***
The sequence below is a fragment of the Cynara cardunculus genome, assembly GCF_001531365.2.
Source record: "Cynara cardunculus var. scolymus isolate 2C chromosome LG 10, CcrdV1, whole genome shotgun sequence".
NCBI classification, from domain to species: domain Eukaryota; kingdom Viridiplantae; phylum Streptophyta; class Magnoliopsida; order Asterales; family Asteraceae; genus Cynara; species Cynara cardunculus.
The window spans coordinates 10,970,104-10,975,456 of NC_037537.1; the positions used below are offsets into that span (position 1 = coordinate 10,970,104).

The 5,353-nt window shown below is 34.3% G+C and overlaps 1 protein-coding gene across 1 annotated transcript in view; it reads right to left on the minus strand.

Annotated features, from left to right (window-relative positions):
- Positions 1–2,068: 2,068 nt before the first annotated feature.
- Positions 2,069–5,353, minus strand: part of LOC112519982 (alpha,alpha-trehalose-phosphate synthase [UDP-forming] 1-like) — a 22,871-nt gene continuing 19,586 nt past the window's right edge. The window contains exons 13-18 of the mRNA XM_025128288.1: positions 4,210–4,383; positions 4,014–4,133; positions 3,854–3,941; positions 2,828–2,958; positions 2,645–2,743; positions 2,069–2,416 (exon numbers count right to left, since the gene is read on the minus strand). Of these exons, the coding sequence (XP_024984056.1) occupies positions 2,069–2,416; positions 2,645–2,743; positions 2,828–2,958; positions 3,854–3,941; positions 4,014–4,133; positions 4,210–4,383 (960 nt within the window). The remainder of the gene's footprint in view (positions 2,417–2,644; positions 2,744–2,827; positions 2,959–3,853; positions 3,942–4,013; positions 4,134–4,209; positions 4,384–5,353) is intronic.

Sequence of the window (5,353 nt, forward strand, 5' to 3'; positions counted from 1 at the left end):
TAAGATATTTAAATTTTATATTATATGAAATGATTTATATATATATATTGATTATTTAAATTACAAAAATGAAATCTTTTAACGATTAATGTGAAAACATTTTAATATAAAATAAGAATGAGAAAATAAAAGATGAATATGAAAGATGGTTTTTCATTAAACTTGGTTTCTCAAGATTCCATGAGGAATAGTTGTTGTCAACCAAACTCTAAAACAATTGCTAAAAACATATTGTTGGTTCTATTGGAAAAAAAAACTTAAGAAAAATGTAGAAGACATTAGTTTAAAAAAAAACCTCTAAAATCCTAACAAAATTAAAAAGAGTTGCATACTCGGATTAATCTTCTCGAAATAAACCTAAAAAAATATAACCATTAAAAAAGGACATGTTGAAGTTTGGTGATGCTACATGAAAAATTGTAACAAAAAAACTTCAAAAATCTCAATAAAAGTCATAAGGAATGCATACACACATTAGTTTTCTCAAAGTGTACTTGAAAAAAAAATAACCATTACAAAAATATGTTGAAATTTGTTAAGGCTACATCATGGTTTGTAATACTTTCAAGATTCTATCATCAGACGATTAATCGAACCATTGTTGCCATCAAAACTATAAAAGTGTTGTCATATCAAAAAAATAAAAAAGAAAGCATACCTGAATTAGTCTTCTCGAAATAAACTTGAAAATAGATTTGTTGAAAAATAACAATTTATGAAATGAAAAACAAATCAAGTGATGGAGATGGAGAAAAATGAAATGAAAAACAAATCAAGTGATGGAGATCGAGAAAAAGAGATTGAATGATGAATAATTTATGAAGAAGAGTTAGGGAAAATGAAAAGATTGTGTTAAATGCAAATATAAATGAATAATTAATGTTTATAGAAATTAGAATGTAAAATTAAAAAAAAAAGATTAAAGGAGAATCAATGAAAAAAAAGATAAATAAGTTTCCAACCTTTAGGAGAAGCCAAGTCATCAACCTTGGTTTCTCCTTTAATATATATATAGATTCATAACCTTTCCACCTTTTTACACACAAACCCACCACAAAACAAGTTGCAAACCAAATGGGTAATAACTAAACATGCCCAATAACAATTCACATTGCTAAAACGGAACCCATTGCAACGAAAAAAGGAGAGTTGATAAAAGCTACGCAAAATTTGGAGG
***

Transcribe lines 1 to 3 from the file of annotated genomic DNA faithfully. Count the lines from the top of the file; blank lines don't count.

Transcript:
The sequence below is a fragment of the Cynara cardunculus genome, assembly GCF_001531365.2.
Source record: "Cynara cardunculus var. scolymus isolate 2C chromosome LG 10, CcrdV1, whole genome shotgun sequence".
NCBI classification, from domain to species: domain Eukaryota; kingdom Viridiplantae; phylum Streptophyta; class Magnoliopsida; order Asterales; family Asteraceae; genus Cynara; species Cynara cardunculus.